Newest Supreme Court Immunity Ruling Could Affect U.S. Foreign Policy

( – The United States Supreme Court has just made a ruling that would expand presidential immunity, and this has caused a stir among legal experts. Many fear what this could mean for foreign affairs and how it could extend outside the United States.

The ruling said that “official acts” a president takes, including beyond their “core constitutional functions” would receive immunity from prosecution. The biggest concern is that the U.S. President is head of the military, so they are fearful this immunity could expand in actions taken abroad.

Yale University’s professor of law and history, Samuel Moyn, said, “There was already a large consensus among conservative and liberal elites that a US president should never be restricted by international courts, outside of the country.”

“What was extraordinary about Monday’s ruling is that it seems to take that attitude and import it, to apply it to courts inside the country as well as outside,” Moyn continued.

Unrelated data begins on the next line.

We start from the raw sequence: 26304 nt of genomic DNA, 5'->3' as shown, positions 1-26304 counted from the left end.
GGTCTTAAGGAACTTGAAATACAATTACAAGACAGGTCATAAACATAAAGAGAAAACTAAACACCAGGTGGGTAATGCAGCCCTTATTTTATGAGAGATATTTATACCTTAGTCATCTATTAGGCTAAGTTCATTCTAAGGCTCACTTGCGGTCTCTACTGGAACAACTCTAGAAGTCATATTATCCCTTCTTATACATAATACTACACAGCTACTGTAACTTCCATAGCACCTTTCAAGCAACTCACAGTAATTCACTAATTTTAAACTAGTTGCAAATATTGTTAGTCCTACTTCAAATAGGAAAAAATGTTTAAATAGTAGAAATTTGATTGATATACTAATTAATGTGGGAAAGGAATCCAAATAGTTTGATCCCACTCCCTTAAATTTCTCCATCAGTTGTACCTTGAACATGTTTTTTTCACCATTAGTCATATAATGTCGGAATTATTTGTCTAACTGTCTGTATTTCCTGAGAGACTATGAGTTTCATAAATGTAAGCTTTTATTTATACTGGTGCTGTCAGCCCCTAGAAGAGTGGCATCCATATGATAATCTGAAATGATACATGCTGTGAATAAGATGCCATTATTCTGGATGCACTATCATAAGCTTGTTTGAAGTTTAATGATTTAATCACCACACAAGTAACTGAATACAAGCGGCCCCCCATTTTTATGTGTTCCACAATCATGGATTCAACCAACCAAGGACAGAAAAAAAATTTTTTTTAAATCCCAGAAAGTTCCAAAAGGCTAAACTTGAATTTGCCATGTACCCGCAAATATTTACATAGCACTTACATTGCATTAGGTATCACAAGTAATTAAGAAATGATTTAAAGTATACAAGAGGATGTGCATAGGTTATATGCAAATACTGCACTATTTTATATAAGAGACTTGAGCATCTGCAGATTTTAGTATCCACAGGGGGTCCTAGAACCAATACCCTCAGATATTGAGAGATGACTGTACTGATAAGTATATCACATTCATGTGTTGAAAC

This came not long after Donald Trump’s push for immunity in his current trials. “Trump asserts a far broader immunity than the limited one we have recognized,” the court majority said.

Justice Sonia Sotomayor wrote, “From this day forward, Presidents of tomorrow will be free to exercise the Commander-in-Chief powers, the foreign-affairs powers, and all the vast law enforcement powers enshrined in the US Constitution however they please, including in ways that Congress has deemed criminal.”

Some people are worried about it pushing leaders into dictatorship. Assistant professor of government at American University, Chris Edelson, said, “Presidents like Bush and Obama weren’t dictators. But once you give unchecked power to one president, all presidents have that power. And down the line, you might have a president who does want to be a dictator.”

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